We spoke on the second panel of the day at the 2022 Brigham-Kanner Property Rights Conference at the William and Mary Law School. The subject of our panels — which included Professors David Callies, Tim Mulvaney, and Dave Owen — was “Reshaping the Framework Protecting Property Under the Roberts Court.“
Here’s a rough transcript of our remarks.
President Reveley, Professor Butler, distinguished Brigham-Kanner Prizewinners (present and future), mentors, colleagues, family and friends: thank you for the opportunity to speak today.
The story goes that when asked what it was like to be a part of the “Rat Pack,*” that Dean Martin responded “It’s Frank’s world, we just live in it.”
When I first heard the title of this portion of the program and the discussion of how and if the Roberts Court is reshaping property, my first reaction was a paraphrase of Dean Martin’s quip, with a legal twist:
It’s the Chief Justice’s property world; we just live in it.
Now let me explain. Our session asks if the Roberts Court is reshaping the framework of property protections, and if so how.
I can answer the first part with a definitive yes. The Roberts Court is reshaping the way we look at property, and specifically the term “private property” as employed in the Fifth Amendment.
Summed up, this is property’s “moment” at the Supreme Court.
And to me, there’s no question that it is the Chief who is, in Reggie Jackson’s immortal words, “the straw that stirs the drink.”
The “how” takes us to a series of decisions by the Court, most of which have seen the Chief take the lead in producing the opinion. Or at least providing the intellectual steam and the vision of how the Court views this thing called “private property” and its role in the pantheon of civil and human rights. In addition to Cedar Point, how many of the Court’s property or property-related opinions has he authored? Knick. Penn East. Horne II. Murr dissent. Winter. This recent per curiam sure reads a lot like he wrote it, too. Those opinions he didn’t author he played a big part in: the fifth vote in Koontz; presumably employing his role as Chief to organize unanimous or nearly unanimous decisions in Arkansas Game, Horne I, Brandt, Hawkes, and Sackett; and joining in very pro-property rights pluralities when there wasn’t a majority. (Did we miss any?)
So let’s take a look at the vibe of these decisions, starting with the most recent, Cedar Point Nursery v. California. And before we go further, let me proudly disclose my bias, as my own law firm – the same law firm as our Brigham-Kanner honoree, Pacific Legal Foundation – represented the property owner in Cedar Point.
There, the narrowest framing of the issue would ask whether there’s any difference between a temporary and permanent physical invasion. The Court has already told us that a permanent physical occupation is considered a taking, which shifts the burden to the government to either pay up, or back off.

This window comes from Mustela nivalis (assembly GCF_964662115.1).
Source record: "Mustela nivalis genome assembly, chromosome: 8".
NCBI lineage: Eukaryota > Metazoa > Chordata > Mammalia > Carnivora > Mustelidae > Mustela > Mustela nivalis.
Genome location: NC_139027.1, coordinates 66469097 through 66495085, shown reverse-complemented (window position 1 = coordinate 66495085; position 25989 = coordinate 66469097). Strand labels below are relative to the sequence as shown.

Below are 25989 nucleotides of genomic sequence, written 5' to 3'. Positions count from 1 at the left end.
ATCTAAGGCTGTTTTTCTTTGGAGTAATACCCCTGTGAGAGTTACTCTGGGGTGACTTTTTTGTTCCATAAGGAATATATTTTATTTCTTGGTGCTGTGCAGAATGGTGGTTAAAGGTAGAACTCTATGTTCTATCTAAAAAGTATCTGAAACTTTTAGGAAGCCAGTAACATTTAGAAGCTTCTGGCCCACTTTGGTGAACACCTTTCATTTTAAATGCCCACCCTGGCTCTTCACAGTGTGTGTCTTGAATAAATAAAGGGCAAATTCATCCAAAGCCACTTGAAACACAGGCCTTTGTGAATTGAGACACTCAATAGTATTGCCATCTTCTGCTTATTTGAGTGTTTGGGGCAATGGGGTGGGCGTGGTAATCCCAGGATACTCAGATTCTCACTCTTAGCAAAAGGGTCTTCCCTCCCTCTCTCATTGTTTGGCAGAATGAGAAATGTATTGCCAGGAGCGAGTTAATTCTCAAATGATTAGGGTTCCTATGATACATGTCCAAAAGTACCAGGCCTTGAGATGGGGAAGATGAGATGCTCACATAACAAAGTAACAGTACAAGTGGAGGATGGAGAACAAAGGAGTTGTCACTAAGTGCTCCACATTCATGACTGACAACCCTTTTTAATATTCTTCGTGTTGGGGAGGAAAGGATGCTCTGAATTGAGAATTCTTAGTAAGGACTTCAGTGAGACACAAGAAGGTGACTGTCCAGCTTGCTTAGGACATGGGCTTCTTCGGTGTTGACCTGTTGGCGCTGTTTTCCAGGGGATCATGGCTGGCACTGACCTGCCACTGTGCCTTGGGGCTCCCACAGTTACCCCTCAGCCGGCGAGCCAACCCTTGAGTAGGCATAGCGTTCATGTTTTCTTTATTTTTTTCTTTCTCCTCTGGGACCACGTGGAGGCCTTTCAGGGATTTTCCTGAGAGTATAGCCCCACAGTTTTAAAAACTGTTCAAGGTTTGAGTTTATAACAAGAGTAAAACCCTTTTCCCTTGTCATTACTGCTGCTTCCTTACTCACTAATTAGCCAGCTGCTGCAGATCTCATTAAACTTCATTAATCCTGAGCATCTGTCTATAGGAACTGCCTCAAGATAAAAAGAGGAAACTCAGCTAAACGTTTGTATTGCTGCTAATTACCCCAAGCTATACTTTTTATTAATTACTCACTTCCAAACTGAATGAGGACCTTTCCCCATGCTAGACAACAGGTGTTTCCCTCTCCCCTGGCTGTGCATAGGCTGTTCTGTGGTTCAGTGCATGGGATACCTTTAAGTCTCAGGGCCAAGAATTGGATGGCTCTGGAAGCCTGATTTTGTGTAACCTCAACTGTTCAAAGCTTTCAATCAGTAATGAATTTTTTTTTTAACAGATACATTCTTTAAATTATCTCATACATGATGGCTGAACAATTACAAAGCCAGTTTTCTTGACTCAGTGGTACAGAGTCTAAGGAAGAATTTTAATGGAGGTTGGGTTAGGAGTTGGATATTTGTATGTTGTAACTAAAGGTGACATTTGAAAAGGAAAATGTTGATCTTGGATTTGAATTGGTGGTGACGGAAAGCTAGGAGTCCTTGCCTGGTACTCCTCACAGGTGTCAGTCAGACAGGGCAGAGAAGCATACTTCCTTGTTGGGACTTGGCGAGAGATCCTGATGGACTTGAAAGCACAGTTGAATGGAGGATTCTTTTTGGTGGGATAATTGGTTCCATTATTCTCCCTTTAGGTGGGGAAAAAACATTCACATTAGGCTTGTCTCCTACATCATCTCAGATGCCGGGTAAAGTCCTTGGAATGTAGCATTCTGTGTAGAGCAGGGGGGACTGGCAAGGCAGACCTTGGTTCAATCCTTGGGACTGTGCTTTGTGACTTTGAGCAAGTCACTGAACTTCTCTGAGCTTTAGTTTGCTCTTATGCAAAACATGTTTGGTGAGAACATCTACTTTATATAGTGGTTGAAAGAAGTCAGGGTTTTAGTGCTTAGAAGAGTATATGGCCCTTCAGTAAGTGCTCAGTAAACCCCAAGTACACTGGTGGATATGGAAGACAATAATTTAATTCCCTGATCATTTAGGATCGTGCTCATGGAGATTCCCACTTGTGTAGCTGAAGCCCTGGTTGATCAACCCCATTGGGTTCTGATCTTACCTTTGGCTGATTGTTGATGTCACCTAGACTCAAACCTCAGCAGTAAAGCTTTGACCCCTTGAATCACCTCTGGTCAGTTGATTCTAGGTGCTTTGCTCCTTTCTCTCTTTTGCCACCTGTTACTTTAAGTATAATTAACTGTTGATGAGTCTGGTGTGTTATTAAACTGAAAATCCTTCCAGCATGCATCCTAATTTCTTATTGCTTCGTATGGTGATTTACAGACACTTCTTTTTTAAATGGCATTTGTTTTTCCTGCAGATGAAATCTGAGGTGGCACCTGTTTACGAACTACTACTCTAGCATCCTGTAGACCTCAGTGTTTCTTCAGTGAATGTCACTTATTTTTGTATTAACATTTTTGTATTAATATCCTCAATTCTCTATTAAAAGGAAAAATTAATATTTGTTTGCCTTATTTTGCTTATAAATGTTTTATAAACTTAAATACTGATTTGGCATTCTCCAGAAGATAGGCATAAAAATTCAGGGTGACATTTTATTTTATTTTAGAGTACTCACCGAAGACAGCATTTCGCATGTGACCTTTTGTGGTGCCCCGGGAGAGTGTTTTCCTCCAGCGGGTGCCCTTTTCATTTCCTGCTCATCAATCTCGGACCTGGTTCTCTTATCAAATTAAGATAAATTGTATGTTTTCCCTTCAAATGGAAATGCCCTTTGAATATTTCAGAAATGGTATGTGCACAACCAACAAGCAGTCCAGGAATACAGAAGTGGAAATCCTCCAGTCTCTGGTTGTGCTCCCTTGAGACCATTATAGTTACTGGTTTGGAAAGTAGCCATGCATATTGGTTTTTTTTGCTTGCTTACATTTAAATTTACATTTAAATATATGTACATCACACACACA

And on that, let another hat tip to my former law partners Diane Hastert and Charlie Bocken who bucked more than a century of seemingly contrary law and started us down this path with 1979’s Kaiser Aetna v United States in a decision authored by then-Associate Justice Rehnquist (who, the following Term, would be the boss of a young Harvard Law grad named John Roberts).
In Kaiser Aetna, the majority concluded that just because a navigable waterway might be subject to federal regulatory authority didn’t mean that along with the regulatory authority came the public. If those regulations invited the public to “come on in, the water’s fine,” that’s such a dramatically different nature than mere regulation, and triggered the obligation to pay compensation. Or, in that case, decide whether the price of regulation was worth the cost. It was not, and the federal government chose to back off instead of pay, leaving the owner to bar the public if it chose.
Kaiser Aetna re-introduced us to the centrality of the “right to exclude” (another hat tip to Prizewinner Tom Merrill) and the notion that permanent invasions triggered the Fifth Amendment calculus. Leaving open the natural question: what if the invasion isn’t “permanent?”
Let’s set that aside for a moment, and get to the issue the Kaiser Aetna Court was able to avoid dealing with: what might be the more difficult question of the source of the right to exclude and other property rights deemed to be within the scope of how private property is defined in the Fifth Amendment (and Kaiser Aetna was a pure Fifth Amendment case, as the federal government was the party pushing the closed gates open).
I say this was an easier question in Kaiser Aetna because there, the Court noted that under Hawaii law – all the way back to the Kingdom days – these type of waterways were not considered “navigable” in the sense we do (even though many of them were, in fact, navigable. Thus, the majority reasoned, if state law recognizes an admittedly unusual right to exclude, who are we as mere federal judges to say otherwise? On that, they were on firm footing, going at least as far back as Justice Holmes in another case out of Hawaii, Damon v. Hawaii, in which he noted in the most Holmesian language that if local law recognizes portions of the ocean as private property, then so does the Fifth Amendment.